If the material is not your own, but has been borrowed from the library or someone else, then you will have to make notes on a separate page. You should always carefully copy down the full details of the text (title, author, date of publication, name of publisher and pages) so that you can refer to it correctly in your essay or assignment (see the section on Essay writing for referencing conventions).

The way you make notes can vary according to your preferences and purpose. You can choose from the same styles that were described in the chapter on Lectures. These were linear notes and mindmapping notes. A good test of your comprehension is to write a summary of the article or chapter you have read. This also serves as a good reminder to you later of what was important about the reading. Actually writing out a summary, as opposed to point form notes, is an opportunity for you to practise using the language of the subject, and will help you to pinpoint concepts that you donít understand very clearly.

As with lecture notes, it is important that your notes reflect your understanding of the material as well as your own critical response to it. Again, as with the lecture notes, your notes on the readings will only be helpful if you can find them when you need them, and if you actually do use them.

(Adapted from Stella Clark, Studying at University: A Guide for First Year Students, 1998. ã Academic Development Programme, UCT)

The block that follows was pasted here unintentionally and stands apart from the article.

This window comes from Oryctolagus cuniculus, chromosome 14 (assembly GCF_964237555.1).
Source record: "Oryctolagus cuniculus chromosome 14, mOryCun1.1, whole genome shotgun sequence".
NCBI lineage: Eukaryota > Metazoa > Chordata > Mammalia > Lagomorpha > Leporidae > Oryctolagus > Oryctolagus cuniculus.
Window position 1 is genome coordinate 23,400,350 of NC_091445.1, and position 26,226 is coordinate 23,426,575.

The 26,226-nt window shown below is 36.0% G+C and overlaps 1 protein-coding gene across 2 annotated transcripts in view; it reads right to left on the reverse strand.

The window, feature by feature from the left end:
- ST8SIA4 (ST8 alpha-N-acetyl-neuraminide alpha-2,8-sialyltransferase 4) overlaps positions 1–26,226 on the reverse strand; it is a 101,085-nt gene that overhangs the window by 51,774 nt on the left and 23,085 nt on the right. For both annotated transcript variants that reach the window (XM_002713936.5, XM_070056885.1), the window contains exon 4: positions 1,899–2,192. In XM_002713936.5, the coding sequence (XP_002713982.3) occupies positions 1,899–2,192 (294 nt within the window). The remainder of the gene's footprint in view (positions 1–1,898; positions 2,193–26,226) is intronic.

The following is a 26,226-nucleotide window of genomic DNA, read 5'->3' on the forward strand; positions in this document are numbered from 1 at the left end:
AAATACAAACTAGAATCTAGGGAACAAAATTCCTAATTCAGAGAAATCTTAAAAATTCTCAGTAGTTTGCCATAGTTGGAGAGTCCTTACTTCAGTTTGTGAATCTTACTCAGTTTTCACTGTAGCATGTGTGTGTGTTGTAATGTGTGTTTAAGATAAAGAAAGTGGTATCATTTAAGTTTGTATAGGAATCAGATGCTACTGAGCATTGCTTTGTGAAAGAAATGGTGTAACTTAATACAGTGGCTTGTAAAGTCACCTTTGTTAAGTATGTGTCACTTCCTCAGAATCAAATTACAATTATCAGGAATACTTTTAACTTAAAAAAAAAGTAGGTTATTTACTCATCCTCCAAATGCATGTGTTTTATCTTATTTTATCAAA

If you are reading and you come across a word which you do not understand, you can often work out the meaning without having to interrupt your reading to look it up in a dictionary. In fact, your first strategy should be to read the sentence, and see whether you can get the gist of it without actually understanding the word. If you can, then rather wait till later to find out exactly what the word means. Sometimes it is more important to just get the sense of what is being said than to find out the precise meaning of one word.

If, however, you decide that you cannot understand the sentence without understanding the word, then you will need to think a little bit about what the word means. Sometimes, especially if a word looks long and complicated, the structure of the word gives a clue. For example, if the word you donít understand is "subterranean" and you know that "sub" means under or beneath (as in submerge or submarine), you might be able to figure out enough of the meaning to be going on with, even if you donít know what "-terranean" means.